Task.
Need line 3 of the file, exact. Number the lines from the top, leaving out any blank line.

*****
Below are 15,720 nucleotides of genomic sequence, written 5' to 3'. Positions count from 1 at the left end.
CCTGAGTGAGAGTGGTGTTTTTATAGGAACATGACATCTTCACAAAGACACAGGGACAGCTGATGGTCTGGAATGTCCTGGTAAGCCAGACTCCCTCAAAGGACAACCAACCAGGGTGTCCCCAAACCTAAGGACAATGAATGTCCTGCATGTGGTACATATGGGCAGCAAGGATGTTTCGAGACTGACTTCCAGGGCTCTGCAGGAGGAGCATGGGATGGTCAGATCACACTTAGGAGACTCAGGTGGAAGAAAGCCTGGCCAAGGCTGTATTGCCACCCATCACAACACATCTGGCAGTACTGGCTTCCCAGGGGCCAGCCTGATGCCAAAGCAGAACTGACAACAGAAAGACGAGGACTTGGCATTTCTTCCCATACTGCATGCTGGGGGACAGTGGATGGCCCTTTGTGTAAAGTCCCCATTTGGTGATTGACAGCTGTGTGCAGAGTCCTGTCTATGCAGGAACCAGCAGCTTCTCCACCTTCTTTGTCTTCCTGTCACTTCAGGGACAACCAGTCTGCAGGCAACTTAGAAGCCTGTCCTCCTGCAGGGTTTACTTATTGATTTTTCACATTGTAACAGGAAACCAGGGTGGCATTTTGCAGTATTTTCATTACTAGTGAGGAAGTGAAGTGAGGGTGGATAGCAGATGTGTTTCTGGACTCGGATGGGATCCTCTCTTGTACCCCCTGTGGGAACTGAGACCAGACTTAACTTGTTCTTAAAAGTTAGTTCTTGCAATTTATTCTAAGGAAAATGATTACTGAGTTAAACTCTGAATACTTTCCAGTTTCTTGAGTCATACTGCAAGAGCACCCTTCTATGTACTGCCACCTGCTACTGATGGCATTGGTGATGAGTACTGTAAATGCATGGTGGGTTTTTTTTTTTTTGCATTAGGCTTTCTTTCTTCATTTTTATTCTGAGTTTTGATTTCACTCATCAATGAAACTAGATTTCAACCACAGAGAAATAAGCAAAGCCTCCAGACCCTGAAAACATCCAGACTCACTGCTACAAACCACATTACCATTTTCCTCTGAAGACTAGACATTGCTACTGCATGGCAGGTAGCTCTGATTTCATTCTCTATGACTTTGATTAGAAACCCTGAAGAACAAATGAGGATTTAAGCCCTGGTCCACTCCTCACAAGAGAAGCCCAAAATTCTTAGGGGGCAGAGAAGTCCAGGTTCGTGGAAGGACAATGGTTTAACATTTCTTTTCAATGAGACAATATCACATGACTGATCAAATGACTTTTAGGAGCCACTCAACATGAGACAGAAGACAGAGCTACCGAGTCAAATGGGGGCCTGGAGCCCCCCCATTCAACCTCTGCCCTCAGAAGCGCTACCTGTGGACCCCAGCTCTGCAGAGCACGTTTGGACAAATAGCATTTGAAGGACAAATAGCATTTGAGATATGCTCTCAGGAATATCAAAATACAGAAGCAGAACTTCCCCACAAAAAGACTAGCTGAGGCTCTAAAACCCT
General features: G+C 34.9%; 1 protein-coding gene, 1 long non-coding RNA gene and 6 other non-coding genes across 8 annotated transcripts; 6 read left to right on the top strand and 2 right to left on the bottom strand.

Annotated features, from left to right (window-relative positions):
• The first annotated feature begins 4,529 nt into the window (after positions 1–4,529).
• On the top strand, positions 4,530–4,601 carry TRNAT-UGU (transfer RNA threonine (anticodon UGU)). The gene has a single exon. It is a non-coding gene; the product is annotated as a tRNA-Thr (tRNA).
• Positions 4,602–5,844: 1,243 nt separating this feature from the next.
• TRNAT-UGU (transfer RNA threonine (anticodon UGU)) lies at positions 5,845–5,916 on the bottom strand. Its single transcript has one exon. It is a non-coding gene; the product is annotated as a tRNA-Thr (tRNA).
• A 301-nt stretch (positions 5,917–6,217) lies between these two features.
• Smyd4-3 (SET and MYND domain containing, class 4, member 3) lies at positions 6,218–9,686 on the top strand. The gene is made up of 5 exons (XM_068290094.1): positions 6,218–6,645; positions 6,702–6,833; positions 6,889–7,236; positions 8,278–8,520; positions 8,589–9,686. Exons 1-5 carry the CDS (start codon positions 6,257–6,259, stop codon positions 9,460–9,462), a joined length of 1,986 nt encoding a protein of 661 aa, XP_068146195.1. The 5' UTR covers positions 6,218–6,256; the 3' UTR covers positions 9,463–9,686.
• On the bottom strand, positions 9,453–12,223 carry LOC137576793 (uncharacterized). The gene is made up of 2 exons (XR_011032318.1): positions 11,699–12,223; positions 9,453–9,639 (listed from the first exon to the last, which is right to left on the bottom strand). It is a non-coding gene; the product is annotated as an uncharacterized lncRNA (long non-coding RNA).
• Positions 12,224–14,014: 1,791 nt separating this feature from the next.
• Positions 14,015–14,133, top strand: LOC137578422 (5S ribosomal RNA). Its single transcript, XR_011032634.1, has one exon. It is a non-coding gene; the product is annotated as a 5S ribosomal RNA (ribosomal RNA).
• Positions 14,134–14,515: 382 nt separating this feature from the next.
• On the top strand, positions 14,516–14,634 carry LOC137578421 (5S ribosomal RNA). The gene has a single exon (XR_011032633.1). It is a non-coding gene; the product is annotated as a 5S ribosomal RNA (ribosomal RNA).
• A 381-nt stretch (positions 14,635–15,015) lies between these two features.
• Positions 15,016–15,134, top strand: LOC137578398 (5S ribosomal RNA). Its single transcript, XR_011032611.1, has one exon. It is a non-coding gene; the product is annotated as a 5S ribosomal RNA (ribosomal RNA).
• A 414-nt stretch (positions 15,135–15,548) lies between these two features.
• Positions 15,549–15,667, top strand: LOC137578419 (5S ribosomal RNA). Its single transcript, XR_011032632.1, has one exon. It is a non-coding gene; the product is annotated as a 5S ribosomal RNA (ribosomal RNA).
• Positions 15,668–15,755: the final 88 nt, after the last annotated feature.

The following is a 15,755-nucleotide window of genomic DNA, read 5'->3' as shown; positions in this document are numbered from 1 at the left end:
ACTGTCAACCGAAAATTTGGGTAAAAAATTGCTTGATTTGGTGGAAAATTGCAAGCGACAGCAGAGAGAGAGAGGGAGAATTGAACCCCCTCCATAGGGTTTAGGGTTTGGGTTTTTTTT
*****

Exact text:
General features: G+C 34.9%; 1 protein-coding gene, 1 long non-coding RNA gene and 6 other non-coding genes across 8 annotated transcripts; 6 read left to right on the top strand and 2 right to left on the bottom strand.